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Enhancing the performance, fault tolerance, and security of distributed data management systems


Individuals and enterprises produce over 2.5 exabytes (1018 bytes) of data everyday. Much of this data - including sensitive and private information - is stored with and managed by third-parties, such as Amazon Web Services or Google Cloud. These companies can lose millions to billions of dollars in sales if their data access latencies increase by only a few hundred milliseconds. Achieving data fault tolerance – a necessary primitive of database systems – while maintaining low access latency is particularly challenging. Hence, reducing data access latency to improve performance and guaranteeing data fault tolerance received the highest priority while designing cloud data management systems. But the ever growing number and sophistication of cyber attacks on the cloud coupled with increasing legal requirements for data privacy and security (e.g., GDPR or HIPAA) have forced cloud providers to re-evaluate their priorities. However, there exists a fundamental trade-off between security and efficiency in data management systems.

This dissertation discusses designing and evaluating data management protocols that strike a balance between efficiency, fault tolerance, and security in both trusted and untrusted environments. Before being able to solve security challenges in database systems, we first delve into traditional cloud settings, which assumes trust, to understand existing system designs. Existing cloud databases replicate their data to provide fault tolerance and shard (or partition) the data and store the shards on multiple servers to provide scalability. In trusted environments, we propose two solutions: G-PAC, an atomic commitment protocol that commits transactions accessing data that is both sharded and replicated, and Samya, a data system that maintains aggregate data and supports high contention write-intensive workloads. As the next step towards building secure data systems, to better understand the interplay between multiple security guarantees and performance, we study various blockchain systems – an ideal example where untrustedgeo-distributed entities manage critical data.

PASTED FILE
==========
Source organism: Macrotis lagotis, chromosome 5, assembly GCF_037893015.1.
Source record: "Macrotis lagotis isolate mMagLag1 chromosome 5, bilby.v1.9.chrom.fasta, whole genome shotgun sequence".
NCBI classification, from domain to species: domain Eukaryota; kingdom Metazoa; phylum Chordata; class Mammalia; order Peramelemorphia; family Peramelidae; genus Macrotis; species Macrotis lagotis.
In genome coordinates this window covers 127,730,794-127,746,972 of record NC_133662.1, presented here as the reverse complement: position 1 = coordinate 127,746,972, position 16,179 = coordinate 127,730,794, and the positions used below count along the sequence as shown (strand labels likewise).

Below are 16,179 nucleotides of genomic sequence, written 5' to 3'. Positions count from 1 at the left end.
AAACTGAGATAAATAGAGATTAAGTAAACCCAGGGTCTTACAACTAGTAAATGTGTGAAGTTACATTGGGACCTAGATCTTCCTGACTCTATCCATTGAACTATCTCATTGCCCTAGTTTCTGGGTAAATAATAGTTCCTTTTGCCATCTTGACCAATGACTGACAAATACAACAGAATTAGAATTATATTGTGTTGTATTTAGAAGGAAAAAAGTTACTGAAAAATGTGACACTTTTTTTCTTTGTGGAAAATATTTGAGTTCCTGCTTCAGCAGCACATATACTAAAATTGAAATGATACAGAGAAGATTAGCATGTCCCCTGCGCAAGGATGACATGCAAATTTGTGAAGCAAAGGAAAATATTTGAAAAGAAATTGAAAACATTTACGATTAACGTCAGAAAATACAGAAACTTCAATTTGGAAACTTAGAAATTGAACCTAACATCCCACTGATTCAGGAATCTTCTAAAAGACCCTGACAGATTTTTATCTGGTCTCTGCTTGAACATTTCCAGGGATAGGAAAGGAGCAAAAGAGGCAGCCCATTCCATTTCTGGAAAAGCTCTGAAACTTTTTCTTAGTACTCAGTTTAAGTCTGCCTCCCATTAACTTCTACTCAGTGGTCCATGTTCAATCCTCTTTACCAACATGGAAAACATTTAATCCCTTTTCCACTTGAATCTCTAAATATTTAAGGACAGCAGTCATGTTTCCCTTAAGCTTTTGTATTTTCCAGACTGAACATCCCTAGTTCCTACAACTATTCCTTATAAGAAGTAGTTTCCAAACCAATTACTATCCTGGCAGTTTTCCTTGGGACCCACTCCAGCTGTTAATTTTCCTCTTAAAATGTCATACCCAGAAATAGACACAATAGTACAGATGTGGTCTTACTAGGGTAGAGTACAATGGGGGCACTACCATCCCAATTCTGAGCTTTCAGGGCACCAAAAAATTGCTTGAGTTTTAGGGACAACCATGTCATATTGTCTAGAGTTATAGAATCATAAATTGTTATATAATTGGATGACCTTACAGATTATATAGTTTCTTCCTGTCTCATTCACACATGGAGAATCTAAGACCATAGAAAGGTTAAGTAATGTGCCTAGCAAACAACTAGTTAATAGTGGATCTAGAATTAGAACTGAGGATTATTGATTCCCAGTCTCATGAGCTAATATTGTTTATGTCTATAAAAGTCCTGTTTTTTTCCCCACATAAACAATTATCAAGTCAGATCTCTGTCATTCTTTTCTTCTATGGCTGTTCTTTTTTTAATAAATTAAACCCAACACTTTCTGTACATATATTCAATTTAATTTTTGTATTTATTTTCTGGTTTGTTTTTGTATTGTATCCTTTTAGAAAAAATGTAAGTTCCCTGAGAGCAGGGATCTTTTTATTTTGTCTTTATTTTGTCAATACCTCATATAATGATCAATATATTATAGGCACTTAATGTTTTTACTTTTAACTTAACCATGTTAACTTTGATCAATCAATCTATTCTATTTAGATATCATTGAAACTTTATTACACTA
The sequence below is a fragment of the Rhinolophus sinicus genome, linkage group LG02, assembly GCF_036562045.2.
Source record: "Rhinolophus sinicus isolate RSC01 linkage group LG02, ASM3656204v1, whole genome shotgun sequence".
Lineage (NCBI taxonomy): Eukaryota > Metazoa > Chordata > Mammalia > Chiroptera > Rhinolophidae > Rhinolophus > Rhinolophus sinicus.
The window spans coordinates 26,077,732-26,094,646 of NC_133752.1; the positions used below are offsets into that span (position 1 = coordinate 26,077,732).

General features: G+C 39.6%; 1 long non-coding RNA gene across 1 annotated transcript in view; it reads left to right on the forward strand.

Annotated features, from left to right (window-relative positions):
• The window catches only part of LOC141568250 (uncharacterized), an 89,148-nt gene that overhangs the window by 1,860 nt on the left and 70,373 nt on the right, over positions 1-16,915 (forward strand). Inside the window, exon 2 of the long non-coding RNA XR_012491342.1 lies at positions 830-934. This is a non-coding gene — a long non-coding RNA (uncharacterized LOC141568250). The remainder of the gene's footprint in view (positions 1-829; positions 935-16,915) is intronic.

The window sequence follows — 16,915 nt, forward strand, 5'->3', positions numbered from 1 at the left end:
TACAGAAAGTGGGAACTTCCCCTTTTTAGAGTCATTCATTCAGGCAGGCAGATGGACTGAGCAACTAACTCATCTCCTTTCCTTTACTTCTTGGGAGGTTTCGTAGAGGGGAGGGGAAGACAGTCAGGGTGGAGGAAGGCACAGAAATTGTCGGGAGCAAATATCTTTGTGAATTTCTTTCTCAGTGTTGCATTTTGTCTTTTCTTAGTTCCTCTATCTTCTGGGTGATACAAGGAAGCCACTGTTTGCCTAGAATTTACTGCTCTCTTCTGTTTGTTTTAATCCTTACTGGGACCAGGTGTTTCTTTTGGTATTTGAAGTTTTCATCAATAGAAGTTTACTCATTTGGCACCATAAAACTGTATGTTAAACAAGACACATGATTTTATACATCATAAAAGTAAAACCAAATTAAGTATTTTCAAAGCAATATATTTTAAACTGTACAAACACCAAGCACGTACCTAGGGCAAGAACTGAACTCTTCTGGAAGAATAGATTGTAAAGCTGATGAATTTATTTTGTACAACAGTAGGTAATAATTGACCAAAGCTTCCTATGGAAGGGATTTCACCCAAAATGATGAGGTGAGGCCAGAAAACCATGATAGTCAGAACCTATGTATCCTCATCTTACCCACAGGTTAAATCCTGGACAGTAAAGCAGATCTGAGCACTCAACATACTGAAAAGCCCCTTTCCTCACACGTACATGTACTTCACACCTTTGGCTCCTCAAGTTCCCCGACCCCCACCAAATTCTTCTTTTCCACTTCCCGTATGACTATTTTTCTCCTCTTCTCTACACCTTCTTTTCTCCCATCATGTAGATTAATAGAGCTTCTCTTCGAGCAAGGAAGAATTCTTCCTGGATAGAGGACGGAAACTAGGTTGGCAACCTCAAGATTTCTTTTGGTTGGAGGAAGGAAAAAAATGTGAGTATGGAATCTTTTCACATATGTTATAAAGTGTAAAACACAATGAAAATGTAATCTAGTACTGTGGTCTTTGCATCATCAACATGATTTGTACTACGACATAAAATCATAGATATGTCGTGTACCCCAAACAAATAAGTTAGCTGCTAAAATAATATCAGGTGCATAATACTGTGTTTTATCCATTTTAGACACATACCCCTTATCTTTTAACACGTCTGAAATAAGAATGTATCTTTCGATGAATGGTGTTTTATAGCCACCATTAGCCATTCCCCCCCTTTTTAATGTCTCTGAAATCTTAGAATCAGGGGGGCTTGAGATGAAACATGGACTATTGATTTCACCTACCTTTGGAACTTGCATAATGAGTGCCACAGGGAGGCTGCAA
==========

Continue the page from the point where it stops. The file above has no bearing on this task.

Equipped with blockchain techniques that protect data, we build three solutions that focus on data Confidentiality, Integrity, and Availability, more popularly known as the CIA triad, which forms the pillars of secure systems. For confidentiality, this dissertation proposes ORTOA: a protocol that allows users to read or write data onto an untrusted external server without revealing the type of operation in a single round, whereas all existing solutions to hide the type of operation require two rounds of communication. For integrity, this dissertation presents Fides: a transactional database system that guarantees data integrity and provides verifiable ACID guarantees. In this work, we also propose TFCommit - the first distributed transaction commitment protocol that tolerates up to n − 1 maliciously failing servers (out of n servers) without using expensive data replication. And for availability, we propose QuORAM : the first fully fault-tolerant Oblivious RAM datastore that guarantees data privacy by hiding access patterns of users along with the contents of data.

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